Isn’t it customary to cite your sources? Any undergrad is acutely aware of the perils of not doing so.
Take this recent editorial on leaks (emphasis added):
There are “whistleblower leaks.” These come from individuals who believe that a politician, staffer, lobbyist, or a corporation has committed and then hid an illegal act, and violated the public trust.
The second kind of leak comes from individuals who have a self-interest in alerting the media to what may be scandals. These leaks could come from political candidates, elected and appointed officials, and those in corporate business who want to eliminate a competitor, but don’t want to have their hands dirtied by the revelation. Most of these leaks fall into the sub-category, Gossip. Far too often, the media take the allegations, do minimal investigation, publish their findings, but never ask the critical question–”Why are you telling me this?”
A third kind of leak is the “trial balloon.” A government official or corporate executive wants to find out what the public thinks of an idea or plan, but doesn’t want anyone to know who is behind it. Often, the media will report something to the effect, “Rumors abound in Washington that . . .” If opinion leaders and the public like the idea–and politicians spent millions of dollars to have polls tell them what to think–then the proposal is implemented. If there’s a negative reaction to the trial balloon, the plan is locked into obscurity, and the source is exonerated from all negative feedback.
A fourth leak, a variant of the trial balloon, is the veiled news source.
The first three descriptions of leaks, or typologies, are suggestive of Stephen Hess’ The Government/Press Connection: Press Officers and Their Offices (Washington, DC: Brookings Institution, 1984, pp.77-79). I mentioned Hess in several editions of the Lexicon (entry on leaks) and in my commentary on the Coolidge Report and wikileaks. Hess outlines leaks as follows – kinda similar to the unattributed descriptions in the editorial, no?:
Ego Leak: Giving information primarily to satisfy a sense of self.
Goodwill Leak: Information offered to “accumulate credit” as a play for a future favor.
Policy Leak: A straightforward pitch for or against a proposal using some document or insider information as the lure to get more attention than might be otherwise justified. The leak of the Pentagon Papers falls into this category.
Animus Leak: Used to settle grudges; information is released in order to cause embarrassment to another person.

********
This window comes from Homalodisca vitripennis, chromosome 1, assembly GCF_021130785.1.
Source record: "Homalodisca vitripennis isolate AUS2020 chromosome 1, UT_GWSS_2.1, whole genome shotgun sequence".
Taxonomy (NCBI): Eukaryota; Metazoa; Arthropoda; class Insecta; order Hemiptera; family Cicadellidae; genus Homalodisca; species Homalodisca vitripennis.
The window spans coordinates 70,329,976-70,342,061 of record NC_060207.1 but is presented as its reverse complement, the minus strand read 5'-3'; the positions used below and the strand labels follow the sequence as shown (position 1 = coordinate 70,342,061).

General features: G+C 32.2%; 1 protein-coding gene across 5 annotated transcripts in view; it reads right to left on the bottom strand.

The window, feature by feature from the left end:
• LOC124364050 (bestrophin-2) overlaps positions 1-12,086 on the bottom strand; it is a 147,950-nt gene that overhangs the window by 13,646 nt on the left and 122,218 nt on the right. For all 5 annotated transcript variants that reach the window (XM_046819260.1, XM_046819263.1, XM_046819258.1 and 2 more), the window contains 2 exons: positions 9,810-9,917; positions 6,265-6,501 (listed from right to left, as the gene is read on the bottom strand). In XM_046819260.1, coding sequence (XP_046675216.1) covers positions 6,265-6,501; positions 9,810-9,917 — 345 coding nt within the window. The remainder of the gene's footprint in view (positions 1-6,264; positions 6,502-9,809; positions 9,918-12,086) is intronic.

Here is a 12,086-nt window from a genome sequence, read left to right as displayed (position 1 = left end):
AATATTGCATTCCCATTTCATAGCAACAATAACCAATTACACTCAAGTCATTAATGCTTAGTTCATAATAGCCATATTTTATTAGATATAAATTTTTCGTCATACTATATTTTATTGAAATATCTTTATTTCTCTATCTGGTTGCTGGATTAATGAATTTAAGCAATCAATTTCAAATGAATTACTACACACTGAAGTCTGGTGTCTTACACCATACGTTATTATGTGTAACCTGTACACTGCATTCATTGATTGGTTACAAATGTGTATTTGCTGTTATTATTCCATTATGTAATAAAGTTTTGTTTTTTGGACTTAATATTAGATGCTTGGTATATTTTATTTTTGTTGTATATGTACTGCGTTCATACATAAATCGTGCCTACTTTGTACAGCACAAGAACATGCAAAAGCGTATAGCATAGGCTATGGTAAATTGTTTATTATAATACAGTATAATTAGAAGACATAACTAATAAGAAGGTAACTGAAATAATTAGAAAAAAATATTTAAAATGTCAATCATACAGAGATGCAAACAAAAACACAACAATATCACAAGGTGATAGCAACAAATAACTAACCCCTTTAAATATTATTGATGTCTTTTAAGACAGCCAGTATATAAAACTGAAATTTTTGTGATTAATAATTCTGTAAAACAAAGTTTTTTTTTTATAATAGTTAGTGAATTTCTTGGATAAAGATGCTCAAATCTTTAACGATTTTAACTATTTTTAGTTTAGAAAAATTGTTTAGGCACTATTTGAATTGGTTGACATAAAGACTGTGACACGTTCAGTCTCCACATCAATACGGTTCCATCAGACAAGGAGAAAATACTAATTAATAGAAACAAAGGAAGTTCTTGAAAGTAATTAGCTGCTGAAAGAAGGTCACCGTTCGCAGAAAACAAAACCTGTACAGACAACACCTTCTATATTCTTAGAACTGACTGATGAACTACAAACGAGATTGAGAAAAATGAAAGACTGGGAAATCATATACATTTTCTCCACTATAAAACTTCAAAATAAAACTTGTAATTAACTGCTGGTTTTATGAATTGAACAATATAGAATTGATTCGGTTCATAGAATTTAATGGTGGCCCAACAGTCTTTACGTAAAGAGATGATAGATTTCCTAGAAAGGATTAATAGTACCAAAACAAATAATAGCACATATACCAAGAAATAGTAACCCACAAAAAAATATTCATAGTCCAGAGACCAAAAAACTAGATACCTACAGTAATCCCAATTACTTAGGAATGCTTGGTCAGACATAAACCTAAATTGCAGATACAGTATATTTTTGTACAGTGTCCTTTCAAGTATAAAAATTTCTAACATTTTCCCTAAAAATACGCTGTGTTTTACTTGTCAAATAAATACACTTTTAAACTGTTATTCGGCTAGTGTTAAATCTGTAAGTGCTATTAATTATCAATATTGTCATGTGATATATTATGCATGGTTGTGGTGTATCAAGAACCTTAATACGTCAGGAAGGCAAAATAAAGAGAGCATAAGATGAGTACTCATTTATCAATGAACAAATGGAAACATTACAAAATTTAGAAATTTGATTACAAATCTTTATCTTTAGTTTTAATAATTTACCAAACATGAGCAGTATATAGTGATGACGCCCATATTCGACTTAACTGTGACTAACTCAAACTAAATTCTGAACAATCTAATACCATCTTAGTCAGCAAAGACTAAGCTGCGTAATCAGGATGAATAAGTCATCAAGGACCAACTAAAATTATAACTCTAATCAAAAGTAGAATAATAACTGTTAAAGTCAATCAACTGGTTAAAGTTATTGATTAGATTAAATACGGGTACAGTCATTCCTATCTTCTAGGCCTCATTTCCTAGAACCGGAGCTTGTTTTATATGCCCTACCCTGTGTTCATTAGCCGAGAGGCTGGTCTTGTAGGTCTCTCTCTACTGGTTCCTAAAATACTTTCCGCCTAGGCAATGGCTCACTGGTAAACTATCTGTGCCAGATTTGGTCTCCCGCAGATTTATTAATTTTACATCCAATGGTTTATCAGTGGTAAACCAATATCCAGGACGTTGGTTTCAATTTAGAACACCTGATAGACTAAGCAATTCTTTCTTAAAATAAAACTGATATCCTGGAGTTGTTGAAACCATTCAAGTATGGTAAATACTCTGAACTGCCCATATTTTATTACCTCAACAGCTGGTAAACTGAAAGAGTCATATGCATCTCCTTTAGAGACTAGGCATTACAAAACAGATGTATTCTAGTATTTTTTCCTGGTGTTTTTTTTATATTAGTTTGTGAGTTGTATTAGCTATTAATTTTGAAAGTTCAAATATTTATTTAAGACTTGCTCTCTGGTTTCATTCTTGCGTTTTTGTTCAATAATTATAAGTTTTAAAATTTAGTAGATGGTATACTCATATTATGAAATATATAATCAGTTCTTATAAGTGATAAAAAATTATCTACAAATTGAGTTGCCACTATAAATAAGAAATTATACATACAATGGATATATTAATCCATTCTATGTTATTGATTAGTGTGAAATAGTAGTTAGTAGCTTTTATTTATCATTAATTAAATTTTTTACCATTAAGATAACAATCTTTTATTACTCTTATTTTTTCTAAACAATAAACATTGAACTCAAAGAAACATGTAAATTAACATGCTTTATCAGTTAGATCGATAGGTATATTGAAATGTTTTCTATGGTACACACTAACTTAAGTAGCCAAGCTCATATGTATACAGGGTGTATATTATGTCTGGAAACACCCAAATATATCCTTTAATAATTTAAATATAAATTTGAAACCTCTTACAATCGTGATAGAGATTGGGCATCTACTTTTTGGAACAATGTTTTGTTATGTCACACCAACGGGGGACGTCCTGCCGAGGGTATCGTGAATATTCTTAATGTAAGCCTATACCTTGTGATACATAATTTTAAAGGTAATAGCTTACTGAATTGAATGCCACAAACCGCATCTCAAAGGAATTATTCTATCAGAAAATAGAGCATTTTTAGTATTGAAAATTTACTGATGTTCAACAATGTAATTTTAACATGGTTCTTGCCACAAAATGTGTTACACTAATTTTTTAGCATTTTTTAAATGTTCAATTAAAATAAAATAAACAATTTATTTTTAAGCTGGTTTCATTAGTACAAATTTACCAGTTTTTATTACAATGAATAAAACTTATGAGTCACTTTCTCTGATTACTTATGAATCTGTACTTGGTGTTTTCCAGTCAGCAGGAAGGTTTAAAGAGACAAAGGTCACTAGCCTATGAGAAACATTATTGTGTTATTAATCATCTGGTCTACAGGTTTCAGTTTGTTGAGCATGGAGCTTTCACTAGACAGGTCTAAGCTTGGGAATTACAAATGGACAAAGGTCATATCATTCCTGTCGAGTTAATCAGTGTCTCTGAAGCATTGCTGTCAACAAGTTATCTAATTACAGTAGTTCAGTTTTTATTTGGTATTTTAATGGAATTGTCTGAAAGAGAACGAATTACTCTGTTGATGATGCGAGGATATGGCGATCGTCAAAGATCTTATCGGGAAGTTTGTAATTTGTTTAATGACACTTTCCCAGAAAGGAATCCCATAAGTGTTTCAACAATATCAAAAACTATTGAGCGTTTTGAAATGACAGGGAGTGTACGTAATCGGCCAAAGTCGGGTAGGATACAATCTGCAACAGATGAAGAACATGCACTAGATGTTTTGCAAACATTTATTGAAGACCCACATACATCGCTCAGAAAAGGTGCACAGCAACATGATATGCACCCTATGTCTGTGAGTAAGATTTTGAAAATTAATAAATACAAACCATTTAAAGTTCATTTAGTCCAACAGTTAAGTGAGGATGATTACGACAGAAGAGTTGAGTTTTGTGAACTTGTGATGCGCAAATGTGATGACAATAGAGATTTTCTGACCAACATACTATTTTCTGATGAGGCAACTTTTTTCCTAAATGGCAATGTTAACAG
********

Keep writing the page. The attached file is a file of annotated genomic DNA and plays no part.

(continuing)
Trial-Balloon Leak: Revealing a proposal that is under consideration in order to assess its assets and liabilities. Usually proponents have too much invested in a proposal to wan to leave it to the vagaries of the press and public opinion. More likely, those who send up a trial balloon want to see it shot down, and because it is easier to generate opposition to almost anything than to build support, this is the most likely effect.
Whistleblower Leak: Usually used by career personnel; going to the press may be the last resort of frustrated civil servants who feel they cannot resolve their dispute through administrative channels. Hess is careful to point out that Whistleblowing is not synonymous with leaking.
The “veiled news source,” or “cloaked” leak, appears early in the work of Seymour Hersh (1967) and Hugh M. Culbertson, whose research was supported by the American Newspaper Publishers Association. See
Culbertson, Hugh M. 1980. Leaks–A dilemma for editors as well as officials. Journalism Quarterly, 57(3): 402-535.
Culbertson, Hugh M. 1978. Veiled attribution–An element of style? Journalism Quarterly, 55(3):456-465.
Culbertson, Hugh M. and Somerick, Nancy. 1977. Variables affect how persons view unnamed news sources. Journalism Quarterly, 54(1):58-69.
Neither Hess or Hersh is mentioned in the editorial; while it can be argued that editorials aren’t scholarly (peer-reviewed) papers, it is expected we cite the materials we use. To not do so is a serious breach. This is part of the public responsibility of scholars.